Mentally Recovering from a Sports Injury

When NBA player Shaun Livingston dislocated his patella tendon and tore three of the four major ligaments in his right knee whilst going up for a standard transition layup, his psyche, physical aptitude, and general mental approach to the game would be temporarily altered in the moment, and the foreseeable future. That was in the Spring of 2007.

Since then, Livingston has gone on to finish twice (in consecutive years) as the respectable third runner-up for the NBA’s prestigious ‘Sixth Man of the Year’ award, he has won a championship, and been a key role player for the leagues unprecedented best unit, The Golden State Warriors.

How, though? How did he overcome the tragic injury that had most medical practitioners suggesting immediate amputation and the mental anguish associated with seeing your own leg in the most gruesome state of disconnect imaginable?

Not being able to find a stable state of cerebral existence after an injury incurred while playing a sport can deter an individual from ever participating in the activity again, and can even cause a substantial declination in one’s will to remain physically active.


Regaining the confidence to compete in a sport without the angst stemming from a previously incurred injury is a process that is relative to every person and every injury.

The first, and most important step, is realizing the emotional connection that made that particular sport so irresistibly enjoyable; we all have specific reasons regarding why our vices in life are so instrumental to the wholesomeness of joy we experience, and becoming in touch with the youthful happiness that can be derived from the activity itself is a necessary platform for rebuilding strong mental infrastructure.

That will help the athlete determine the true worth of returning to the sport and whether or not it is an activity they love enough to regain physical form and compete at the top of their game.


The next step is to set aside all existent knowledge regarding injury rehabilitation, and allow the professionals to do their jobs and trusting that they are doing everything they know how to do in a consistent effort to guarantee stable recovery.

When physical therapists, orthopedic surgeons, team doctors, and every other semblance of medical personnel is offering advice, it is usually in the athlete’s benefit to heed warnings and listen to the best of their abilities.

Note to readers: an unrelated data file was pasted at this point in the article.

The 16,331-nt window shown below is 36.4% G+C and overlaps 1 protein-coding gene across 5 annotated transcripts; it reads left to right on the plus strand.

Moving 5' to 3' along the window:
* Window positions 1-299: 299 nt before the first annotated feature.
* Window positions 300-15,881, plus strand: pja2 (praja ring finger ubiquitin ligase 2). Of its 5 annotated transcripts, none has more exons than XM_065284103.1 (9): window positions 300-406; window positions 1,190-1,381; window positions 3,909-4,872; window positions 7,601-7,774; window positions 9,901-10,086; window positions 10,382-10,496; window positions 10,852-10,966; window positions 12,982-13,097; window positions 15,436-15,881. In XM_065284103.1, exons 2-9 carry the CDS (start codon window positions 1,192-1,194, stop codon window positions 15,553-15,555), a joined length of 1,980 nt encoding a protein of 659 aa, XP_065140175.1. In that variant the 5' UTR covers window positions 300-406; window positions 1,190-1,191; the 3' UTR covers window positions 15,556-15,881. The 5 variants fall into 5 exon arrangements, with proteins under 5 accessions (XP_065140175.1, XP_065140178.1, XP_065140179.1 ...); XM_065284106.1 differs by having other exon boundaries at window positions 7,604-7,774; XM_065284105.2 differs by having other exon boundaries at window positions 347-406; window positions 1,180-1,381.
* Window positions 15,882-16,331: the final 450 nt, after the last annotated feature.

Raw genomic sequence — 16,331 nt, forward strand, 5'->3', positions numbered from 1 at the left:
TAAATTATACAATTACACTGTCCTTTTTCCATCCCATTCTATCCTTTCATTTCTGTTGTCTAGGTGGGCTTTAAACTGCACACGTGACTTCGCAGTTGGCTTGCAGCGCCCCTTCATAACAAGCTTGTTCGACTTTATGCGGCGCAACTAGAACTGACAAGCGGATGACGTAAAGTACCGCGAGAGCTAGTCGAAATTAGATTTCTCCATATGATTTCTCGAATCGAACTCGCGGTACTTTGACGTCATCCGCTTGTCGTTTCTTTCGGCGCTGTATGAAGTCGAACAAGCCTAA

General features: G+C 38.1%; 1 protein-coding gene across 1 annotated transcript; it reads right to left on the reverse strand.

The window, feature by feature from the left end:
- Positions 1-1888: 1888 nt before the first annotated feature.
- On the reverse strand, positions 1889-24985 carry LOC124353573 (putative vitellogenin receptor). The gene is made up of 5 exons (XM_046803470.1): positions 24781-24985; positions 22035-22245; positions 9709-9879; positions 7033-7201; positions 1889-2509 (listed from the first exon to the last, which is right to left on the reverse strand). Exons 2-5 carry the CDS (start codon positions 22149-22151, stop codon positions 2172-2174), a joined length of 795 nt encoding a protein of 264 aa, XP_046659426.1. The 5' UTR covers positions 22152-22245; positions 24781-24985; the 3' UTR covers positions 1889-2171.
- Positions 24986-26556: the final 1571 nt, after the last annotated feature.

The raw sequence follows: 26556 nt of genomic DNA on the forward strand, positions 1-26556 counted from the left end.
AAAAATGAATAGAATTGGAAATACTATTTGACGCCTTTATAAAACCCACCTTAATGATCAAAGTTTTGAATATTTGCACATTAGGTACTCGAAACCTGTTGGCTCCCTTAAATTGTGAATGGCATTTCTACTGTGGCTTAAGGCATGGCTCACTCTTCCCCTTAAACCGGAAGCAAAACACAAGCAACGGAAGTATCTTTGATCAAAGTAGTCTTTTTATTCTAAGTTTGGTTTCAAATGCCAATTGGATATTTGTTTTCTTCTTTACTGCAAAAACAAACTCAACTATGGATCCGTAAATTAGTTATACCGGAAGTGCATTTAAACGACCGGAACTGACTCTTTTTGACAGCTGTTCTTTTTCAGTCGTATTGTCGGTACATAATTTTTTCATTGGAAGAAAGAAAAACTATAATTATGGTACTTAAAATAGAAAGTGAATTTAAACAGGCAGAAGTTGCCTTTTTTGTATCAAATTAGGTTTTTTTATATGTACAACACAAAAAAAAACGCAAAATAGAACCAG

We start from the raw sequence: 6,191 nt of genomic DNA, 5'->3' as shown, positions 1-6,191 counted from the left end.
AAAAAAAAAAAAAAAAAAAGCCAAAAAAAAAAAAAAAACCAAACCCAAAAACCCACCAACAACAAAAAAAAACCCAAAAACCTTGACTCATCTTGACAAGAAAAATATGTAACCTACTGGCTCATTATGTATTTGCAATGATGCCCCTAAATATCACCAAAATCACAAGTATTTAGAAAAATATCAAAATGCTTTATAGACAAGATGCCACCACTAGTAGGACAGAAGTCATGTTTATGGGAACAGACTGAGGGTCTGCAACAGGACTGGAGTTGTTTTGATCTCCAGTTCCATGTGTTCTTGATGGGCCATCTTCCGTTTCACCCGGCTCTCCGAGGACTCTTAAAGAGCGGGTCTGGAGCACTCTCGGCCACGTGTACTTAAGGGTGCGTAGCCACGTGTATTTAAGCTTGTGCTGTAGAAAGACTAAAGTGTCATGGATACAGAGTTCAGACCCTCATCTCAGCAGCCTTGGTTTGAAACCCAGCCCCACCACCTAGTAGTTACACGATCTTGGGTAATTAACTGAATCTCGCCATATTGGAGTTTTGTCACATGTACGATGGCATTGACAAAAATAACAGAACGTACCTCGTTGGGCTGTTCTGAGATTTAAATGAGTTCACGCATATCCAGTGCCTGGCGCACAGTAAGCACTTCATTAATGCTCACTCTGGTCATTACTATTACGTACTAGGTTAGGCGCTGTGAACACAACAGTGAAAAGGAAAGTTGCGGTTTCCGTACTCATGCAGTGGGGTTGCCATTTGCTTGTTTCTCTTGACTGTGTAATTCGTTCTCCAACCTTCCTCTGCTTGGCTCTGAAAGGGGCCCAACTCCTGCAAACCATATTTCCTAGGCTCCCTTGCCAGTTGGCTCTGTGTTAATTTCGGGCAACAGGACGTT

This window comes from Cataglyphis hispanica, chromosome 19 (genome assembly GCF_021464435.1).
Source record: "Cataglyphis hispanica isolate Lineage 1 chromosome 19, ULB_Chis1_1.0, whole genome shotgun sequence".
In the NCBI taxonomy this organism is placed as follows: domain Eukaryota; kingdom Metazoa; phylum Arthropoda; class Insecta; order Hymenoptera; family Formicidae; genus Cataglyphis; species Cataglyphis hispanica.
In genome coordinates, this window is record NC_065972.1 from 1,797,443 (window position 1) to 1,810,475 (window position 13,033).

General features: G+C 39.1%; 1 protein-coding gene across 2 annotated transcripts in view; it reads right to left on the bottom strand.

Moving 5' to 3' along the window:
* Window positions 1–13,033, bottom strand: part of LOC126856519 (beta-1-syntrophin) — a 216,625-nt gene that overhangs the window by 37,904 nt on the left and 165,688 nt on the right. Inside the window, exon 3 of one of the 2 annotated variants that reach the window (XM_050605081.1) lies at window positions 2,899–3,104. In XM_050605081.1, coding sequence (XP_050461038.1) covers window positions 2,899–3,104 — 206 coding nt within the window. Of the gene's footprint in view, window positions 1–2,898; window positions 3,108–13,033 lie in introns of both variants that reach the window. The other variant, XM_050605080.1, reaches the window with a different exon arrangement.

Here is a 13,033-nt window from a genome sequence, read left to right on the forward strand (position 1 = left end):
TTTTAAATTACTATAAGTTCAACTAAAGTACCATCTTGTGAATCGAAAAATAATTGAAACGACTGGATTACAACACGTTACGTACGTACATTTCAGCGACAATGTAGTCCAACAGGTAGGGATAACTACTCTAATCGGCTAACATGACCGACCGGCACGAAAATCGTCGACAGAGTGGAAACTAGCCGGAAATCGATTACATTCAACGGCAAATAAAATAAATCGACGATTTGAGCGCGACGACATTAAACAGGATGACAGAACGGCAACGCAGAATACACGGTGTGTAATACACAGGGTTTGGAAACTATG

If advice from different credited individuals seems to be contradictory, then it becomes important to sift through the clashing suggestions to find the perfect culmination of applicable guidance. While some doctors and trainers may be distinct leaders in their respective fields, every human body is different, which means that advisory situations between them and the athletes are not linear from situation to situation.

Find what works best and be cognizant when absorbing the words of recovery advice as to which facets and techniques are most useful, then communicate which aspects are not as advantageous so as to create to ultimate individualized rehab program.

Finally, it is important for the athlete to retain the tenacity and competitive edge that makes the game more meaningful. Playing with too much caution and a half-hazard style of approach will only inhibit the athlete from progressing and can even result in another injury if not dealt with upfront.

When Shaun Livingston signed a contract with the Warriors, front office personnel asked the coaches to make him guard the nimblest and most athletic players on the team during practices.

The 6’7’’ Livingston was reportedly tentative at first, not sure whether to trust his recovering limb or not, but after a season of lateral strength training and practices where coaches and teammates, he has regained professional form and turned himself into one of the most respected role players in the League.

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